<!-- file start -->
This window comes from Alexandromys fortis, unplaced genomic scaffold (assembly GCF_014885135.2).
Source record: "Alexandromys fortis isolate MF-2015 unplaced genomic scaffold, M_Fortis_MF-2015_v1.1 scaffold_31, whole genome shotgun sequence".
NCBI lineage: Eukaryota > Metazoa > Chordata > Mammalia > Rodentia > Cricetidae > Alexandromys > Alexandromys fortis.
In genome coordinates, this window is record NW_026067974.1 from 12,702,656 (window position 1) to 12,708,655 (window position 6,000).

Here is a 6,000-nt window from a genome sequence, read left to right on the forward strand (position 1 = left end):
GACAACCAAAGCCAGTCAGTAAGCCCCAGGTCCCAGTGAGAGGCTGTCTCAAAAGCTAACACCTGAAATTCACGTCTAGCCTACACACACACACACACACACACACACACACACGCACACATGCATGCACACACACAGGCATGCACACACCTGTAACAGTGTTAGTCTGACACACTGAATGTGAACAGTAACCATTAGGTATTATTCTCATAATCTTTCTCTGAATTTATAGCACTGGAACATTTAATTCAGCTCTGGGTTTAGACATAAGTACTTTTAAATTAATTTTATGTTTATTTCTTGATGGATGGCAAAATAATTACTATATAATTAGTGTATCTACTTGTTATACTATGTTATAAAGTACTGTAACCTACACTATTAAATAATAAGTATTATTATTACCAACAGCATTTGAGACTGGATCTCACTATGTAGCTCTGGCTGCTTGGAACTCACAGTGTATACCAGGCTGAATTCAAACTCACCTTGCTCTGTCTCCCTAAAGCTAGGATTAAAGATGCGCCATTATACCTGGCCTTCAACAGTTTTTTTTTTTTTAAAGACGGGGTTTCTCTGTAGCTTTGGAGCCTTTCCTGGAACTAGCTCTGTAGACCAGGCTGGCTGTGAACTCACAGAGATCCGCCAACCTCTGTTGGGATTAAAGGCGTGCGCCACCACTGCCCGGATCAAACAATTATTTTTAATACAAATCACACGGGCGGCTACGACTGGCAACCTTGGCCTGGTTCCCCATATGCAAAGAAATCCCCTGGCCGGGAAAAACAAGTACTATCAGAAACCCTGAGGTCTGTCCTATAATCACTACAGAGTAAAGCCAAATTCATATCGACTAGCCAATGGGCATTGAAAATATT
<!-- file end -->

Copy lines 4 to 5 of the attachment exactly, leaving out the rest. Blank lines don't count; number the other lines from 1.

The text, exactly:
In genome coordinates, this window is record NW_026067974.1 from 12,702,656 (window position 1) to 12,708,655 (window position 6,000).

Here is a 6,000-nt window from a genome sequence, read left to right on the forward strand (position 1 = left end):